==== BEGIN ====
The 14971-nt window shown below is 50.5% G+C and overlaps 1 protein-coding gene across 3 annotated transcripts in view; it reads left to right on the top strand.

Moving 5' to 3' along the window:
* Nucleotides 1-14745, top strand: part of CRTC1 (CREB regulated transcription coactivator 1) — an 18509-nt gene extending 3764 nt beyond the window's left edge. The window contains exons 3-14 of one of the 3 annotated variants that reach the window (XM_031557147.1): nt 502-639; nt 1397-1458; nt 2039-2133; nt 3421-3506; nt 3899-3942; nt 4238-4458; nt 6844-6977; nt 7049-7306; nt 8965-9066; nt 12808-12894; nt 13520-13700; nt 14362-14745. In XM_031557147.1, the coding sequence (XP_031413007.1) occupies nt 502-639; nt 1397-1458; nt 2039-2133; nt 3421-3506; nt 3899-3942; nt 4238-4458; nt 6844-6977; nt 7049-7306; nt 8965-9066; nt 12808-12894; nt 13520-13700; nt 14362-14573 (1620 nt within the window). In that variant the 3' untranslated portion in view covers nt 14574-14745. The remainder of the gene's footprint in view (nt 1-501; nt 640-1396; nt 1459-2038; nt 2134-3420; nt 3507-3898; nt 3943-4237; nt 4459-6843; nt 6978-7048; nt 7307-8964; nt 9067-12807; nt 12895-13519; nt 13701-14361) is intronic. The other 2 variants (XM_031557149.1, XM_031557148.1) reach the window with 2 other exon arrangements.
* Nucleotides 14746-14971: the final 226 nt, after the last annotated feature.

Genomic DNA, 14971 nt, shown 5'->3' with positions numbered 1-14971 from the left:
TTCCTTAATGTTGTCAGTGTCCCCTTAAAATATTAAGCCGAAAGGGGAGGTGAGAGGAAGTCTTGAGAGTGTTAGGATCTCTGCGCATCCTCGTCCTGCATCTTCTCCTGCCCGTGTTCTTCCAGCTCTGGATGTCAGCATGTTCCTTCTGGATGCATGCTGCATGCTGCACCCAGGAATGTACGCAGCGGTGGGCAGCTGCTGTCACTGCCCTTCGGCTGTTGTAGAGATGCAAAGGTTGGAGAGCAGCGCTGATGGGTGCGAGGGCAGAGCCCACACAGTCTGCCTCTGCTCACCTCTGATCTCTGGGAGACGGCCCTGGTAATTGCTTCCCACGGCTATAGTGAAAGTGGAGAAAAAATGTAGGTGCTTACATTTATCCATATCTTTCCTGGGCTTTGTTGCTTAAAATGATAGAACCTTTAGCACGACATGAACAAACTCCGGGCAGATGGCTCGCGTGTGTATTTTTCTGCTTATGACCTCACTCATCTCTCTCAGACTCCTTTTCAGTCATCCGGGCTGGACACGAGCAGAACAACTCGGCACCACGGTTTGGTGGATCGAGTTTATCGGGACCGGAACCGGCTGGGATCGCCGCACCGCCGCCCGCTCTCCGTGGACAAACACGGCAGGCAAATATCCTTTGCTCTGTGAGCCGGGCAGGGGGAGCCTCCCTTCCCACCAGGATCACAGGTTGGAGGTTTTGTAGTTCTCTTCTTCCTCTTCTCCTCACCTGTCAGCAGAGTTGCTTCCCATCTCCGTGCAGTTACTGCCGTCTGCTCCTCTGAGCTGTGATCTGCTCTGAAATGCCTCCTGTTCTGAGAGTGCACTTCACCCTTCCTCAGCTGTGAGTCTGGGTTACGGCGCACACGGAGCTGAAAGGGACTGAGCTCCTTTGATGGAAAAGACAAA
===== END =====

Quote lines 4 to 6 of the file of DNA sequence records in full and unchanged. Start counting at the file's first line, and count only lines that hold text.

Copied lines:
* Nucleotides 14746-14971: the final 226 nt, after the last annotated feature.

Genomic DNA, 14971 nt, shown 5'->3' with positions numbered 1-14971 from the left:
TTCCTTAATGTTGTCAGTGTCCCCTTAAAATATTAAGCCGAAAGGGGAGGTGAGAGGAAGTCTTGAGAGTGTTAGGATCTCTGCGCATCCTCGTCCTGCATCTTCTCCTGCCCGTGTTCTTCCAGCTCTGGATGTCAGCATGTTCCTTCTGGATGCATGCTGCATGCTGCACCCAGGAATGTACGCAGCGGTGGGCAGCTGCTGTCACTGCCCTTCGGCTGTTGTAGAGATGCAAAGGTTGGAGAGCAGCGCTGATGGGTGCGAGGGCAGAGCCCACACAGTCTGCCTCTGCTCACCTCTGATCTCTGGGAGACGGCCCTGGTAATTGCTTCCCACGGCTATAGTGAAAGTGGAGAAAAAATGTAGGTGCTTACATTTATCCATATCTTTCCTGGGCTTTGTTGCTTAAAATGATAGAACCTTTAGCACGACATGAACAAACTCCGGGCAGATGGCTCGCGTGTGTATTTTTCTGCTTATGACCTCACTCATCTCTCTCAGACTCCTTTTCAGTCATCCGGGCTGGACACGAGCAGAACAACTCGGCACCACGGTTTGGTGGATCGAGTTTATCGGGACCGGAACCGGCTGGGATCGCCGCACCGCCGCCCGCTCTCCGTGGACAAACACGGCAGGCAAATATCCTTTGCTCTGTGAGCCGGGCAGGGGGAGCCTCCCTTCCCACCAGGATCACAGGTTGGAGGTTTTGTAGTTCTCTTCTTCCTCTTCTCCTCACCTGTCAGCAGAGTTGCTTCCCATCTCCGTGCAGTTACTGCCGTCTGCTCCTCTGAGCTGTGATCTGCTCTGAAATGCCTCCTGTTCTGAGAGTGCACTTCACCCTTCCTCAGCTGTGAGTCTGGGTTACGGCGCACACGGAGCTGAAAGGGACTGAGCTCCTTTGATGGAAAAGACAAA